The Bookseller of Kabul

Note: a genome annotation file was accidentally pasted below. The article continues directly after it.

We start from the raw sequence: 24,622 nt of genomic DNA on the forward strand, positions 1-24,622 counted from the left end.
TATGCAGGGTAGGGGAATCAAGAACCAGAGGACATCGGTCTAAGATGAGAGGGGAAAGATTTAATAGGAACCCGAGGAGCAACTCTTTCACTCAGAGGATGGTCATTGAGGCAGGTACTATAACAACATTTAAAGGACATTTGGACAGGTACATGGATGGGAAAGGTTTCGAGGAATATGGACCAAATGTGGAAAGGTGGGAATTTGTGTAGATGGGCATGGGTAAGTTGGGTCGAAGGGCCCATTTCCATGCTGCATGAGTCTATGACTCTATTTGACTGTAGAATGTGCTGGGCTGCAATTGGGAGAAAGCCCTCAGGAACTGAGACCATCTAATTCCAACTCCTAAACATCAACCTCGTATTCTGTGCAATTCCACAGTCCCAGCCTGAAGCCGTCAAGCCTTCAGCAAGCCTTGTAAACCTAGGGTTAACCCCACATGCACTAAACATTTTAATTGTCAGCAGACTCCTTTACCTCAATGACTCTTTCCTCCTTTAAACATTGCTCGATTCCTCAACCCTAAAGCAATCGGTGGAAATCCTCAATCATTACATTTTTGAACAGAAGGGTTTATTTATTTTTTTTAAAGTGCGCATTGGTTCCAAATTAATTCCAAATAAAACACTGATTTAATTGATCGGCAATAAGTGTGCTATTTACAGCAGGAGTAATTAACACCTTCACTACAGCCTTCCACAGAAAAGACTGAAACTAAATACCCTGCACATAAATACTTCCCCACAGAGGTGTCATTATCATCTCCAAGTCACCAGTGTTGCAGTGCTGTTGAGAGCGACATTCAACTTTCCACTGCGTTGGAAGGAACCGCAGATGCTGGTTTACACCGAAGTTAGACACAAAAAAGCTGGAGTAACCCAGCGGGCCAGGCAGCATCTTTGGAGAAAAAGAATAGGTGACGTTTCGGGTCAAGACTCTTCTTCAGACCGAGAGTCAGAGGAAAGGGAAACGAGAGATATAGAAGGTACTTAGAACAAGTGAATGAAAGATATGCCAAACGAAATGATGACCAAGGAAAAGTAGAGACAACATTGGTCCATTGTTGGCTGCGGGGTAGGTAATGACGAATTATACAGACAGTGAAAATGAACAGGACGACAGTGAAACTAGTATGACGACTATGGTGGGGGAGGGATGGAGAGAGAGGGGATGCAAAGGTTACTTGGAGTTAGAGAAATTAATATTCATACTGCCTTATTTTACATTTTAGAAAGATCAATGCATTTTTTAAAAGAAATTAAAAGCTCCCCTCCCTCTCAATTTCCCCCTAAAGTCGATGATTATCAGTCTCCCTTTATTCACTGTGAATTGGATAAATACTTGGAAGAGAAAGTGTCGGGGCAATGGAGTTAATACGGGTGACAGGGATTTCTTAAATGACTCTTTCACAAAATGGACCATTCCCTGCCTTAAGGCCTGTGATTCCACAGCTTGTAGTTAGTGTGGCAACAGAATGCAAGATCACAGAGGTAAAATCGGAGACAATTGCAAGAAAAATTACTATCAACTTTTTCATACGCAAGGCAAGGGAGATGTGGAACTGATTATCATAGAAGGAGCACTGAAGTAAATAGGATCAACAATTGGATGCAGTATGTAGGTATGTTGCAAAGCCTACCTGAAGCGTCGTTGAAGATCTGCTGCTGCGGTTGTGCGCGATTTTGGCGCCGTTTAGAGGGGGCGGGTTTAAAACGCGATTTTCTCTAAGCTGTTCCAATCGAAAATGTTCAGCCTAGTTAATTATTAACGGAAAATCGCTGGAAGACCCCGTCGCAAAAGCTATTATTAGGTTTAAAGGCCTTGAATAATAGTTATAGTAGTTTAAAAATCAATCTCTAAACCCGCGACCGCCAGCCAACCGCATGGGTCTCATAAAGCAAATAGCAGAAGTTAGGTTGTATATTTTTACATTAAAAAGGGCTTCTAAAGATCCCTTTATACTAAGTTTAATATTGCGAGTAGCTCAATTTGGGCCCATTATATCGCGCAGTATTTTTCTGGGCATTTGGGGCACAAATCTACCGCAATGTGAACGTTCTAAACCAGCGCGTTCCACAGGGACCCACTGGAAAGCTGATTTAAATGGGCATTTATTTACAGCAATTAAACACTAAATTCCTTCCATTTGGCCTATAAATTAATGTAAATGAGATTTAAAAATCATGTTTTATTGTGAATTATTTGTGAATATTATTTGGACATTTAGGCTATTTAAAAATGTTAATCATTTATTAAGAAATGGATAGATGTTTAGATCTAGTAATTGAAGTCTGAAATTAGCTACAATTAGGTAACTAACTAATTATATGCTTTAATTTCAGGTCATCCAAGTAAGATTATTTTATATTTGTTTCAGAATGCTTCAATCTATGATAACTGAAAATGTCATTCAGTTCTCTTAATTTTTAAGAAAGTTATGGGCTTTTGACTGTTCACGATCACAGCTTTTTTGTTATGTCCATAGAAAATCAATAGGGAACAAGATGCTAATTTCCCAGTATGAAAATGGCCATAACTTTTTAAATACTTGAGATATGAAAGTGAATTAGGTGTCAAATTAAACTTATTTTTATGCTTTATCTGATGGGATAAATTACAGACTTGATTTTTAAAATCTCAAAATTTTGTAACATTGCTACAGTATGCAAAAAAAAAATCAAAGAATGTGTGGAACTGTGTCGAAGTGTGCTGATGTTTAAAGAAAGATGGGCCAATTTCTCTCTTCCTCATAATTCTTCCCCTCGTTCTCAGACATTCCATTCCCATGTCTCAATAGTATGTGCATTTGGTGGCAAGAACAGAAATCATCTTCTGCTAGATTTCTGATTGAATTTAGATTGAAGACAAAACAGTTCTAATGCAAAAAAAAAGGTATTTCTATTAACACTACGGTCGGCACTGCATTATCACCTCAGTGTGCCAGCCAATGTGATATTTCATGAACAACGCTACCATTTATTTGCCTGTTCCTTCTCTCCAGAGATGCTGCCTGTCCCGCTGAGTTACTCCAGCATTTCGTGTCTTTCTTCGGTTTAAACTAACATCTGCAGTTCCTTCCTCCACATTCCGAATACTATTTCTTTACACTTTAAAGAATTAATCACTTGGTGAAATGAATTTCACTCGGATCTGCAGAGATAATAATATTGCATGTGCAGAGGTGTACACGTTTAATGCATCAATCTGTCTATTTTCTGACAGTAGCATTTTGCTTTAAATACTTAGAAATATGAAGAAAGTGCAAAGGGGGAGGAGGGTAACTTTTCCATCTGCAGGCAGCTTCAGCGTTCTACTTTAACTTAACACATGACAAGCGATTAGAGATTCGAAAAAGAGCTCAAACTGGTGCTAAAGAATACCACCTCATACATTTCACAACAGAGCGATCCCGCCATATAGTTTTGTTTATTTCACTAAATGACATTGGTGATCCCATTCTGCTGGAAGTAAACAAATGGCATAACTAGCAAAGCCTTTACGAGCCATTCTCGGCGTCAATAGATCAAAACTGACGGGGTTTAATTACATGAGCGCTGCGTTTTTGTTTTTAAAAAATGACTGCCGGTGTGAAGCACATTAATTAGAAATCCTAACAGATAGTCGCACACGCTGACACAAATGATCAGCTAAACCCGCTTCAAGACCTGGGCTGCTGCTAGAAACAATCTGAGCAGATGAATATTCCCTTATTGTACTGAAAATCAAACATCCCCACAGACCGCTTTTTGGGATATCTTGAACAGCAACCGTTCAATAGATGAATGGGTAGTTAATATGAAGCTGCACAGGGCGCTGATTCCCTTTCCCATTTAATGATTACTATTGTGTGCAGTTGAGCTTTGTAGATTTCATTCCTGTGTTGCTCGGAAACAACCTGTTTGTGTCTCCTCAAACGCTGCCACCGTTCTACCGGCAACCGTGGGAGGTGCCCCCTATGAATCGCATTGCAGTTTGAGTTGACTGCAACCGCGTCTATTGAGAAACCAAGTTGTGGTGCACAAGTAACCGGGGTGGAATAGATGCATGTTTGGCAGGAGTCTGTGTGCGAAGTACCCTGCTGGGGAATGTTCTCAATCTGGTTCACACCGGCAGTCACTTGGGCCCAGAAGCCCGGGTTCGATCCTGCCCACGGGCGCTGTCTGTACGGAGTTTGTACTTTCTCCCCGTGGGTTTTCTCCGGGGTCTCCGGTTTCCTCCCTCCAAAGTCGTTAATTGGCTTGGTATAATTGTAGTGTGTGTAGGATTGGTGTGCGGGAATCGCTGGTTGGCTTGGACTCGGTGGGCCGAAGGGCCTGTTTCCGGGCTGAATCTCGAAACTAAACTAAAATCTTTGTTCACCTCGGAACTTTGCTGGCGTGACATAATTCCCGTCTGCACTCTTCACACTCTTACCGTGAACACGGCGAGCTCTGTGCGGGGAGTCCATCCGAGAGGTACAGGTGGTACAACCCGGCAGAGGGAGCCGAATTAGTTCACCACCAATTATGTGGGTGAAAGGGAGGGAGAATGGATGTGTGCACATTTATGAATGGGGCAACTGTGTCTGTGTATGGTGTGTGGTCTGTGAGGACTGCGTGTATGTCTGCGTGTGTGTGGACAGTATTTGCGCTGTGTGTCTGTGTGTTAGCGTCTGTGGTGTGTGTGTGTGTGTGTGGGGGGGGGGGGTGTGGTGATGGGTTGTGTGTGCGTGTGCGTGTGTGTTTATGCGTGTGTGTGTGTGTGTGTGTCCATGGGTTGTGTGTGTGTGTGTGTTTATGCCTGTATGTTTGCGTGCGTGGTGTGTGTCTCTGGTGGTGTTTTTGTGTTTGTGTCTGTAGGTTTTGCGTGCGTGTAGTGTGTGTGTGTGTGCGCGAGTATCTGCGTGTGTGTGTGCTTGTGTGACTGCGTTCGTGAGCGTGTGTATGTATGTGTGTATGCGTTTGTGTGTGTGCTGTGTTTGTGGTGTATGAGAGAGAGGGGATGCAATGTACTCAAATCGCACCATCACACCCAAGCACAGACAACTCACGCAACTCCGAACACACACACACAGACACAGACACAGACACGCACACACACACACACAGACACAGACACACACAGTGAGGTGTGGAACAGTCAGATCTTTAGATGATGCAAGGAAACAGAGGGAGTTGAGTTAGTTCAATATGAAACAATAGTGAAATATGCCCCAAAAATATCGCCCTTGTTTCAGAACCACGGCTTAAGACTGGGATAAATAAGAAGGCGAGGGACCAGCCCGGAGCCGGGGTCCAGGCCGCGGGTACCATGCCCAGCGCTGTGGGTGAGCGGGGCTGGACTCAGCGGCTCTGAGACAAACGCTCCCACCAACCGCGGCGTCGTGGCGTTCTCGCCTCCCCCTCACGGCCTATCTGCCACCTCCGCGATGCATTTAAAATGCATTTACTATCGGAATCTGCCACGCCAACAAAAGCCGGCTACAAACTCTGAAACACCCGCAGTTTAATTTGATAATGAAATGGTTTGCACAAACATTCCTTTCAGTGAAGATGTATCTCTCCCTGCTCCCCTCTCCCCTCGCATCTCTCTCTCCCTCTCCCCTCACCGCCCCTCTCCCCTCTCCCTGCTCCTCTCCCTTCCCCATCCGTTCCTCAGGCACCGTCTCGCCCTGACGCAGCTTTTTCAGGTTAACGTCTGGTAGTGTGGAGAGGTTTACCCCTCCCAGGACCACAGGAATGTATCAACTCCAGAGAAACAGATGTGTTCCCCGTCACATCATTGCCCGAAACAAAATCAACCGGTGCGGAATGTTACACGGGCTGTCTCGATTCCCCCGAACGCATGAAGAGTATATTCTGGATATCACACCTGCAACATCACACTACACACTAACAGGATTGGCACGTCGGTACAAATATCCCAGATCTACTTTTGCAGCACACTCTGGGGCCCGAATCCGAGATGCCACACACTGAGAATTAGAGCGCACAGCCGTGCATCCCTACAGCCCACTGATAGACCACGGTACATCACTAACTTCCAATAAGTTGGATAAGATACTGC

This is not fiction, or at least it`s supposed not to be fiction. On the other hand fiction is quite often less impressive than documentary. A norwegian journalist depicts a story of a muslim family in Kabul. The story is about Sultan - a book merchant - , and his family - two wifes Sharif and Sonja, his sons and his other relatives. The thing that`s most weird about the whole thing is that none of those people come off as being completely intolerable assholes, evil muslims or something like that. Sultan, for instance, is a man of culture who was a real rebel (or something like that) in the days of those crazy taleban sickos, he is liberal at some things yet he literally buys a second wife about thirty years younger than himself, he doesn`t care that his sons don`t get no education and is a real tyrant of the house. And that`s the case not only of Sultan. Probably it was the thing that saved this book for me - it wasn`t too preachy - a thing I dreaded it would be. No, it was quite interesting to learn what life can be like for a muslim. The main thing probably is that life not only sucks if you`re a muslim woman, but also if you`re a muslim man. And it puts a bit a different perspective to a lot of things, especially to my own attitude towards the whole Afganistan thing and the US. By the way, by this book it seems that Soviets weren`t one of the worst things that ever happened to Afganistan, which also is a thing I`d never think of otherwise. As a literary statement this book surely has no value, despite the fact that it does contain "stories" about people of the family.
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